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Codicil

Definition - What does Codicil mean?

A codicil is a legal paper that reflects changes to someone's last will and testament. Using a codicil enables the person who wants to amend their will to do so without rewriting the entire thing. To avoid any confusion or misunderstandings, the codicil should indicate that all of the stipulations in the will should remain unchanged, except for those specifically addressed by the codicil.

Justipedia explains Codicil

Generally, there are no restrictions on the types of changes that can be made in codicils, nor are there any restrictions on the number of codicils that someone can make.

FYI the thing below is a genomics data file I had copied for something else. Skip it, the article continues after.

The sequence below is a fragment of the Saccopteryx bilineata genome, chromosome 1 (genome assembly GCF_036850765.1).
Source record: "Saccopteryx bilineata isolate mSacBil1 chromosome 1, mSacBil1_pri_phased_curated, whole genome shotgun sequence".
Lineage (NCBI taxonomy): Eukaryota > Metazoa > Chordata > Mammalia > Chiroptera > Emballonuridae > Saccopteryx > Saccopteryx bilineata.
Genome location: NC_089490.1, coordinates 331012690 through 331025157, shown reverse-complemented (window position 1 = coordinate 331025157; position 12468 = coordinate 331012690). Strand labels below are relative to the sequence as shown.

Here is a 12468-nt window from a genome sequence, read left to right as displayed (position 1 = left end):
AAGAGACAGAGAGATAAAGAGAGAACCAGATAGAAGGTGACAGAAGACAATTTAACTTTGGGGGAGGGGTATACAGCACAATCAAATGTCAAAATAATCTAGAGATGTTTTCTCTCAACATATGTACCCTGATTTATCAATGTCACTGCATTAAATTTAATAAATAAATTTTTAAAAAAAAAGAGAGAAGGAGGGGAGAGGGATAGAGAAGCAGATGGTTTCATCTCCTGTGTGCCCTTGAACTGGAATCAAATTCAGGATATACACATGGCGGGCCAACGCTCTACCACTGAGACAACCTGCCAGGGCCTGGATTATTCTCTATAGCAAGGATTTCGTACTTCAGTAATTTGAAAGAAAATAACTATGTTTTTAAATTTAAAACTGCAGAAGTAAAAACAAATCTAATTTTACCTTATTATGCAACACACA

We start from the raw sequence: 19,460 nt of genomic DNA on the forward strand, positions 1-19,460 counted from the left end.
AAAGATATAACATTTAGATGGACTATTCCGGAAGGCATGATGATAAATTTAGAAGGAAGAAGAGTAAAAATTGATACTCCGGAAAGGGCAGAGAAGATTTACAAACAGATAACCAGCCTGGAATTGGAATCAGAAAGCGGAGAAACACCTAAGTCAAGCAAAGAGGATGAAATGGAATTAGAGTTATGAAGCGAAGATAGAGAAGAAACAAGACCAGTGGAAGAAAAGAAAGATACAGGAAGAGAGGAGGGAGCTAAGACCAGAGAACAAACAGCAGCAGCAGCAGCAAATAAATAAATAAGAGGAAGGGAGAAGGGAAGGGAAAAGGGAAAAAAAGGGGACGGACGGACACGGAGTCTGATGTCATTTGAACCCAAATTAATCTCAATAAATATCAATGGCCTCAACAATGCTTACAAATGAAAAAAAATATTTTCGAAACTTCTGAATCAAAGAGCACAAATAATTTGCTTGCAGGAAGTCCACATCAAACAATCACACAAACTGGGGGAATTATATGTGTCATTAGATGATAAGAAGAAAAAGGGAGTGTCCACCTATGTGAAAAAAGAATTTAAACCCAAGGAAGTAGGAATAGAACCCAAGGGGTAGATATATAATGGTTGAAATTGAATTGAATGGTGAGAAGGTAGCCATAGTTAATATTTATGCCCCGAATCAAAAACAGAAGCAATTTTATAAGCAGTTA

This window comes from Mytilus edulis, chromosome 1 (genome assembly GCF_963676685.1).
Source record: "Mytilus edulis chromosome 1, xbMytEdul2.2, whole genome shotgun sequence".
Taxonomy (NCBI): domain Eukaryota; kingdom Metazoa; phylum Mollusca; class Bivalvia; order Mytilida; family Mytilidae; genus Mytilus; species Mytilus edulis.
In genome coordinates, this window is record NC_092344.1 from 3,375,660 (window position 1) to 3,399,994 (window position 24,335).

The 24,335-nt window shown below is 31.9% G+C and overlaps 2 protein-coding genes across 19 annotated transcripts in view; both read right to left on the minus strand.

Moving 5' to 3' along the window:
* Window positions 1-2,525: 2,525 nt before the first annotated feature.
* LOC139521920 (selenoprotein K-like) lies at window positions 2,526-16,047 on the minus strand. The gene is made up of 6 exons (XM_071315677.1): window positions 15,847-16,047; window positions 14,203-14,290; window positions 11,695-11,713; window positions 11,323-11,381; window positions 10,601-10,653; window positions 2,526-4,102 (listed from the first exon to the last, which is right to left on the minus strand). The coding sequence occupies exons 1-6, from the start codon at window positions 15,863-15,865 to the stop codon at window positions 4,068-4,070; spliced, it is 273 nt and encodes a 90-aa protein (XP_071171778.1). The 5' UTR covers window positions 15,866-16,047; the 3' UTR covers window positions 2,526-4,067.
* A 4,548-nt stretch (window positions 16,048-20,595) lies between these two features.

However, attorneys typically warn against making too many codicils or using them to make significant changes. By doing so, the person risks confusion and delays in the settlement of their estate. In a worst-case scenario, the confusion created by the use of too many codicils can result in the invalidation of the codicils and/or the will itself.

Codicils can also be invalidated if they are not prepared and authorized in a manner conforming with certain parameters.

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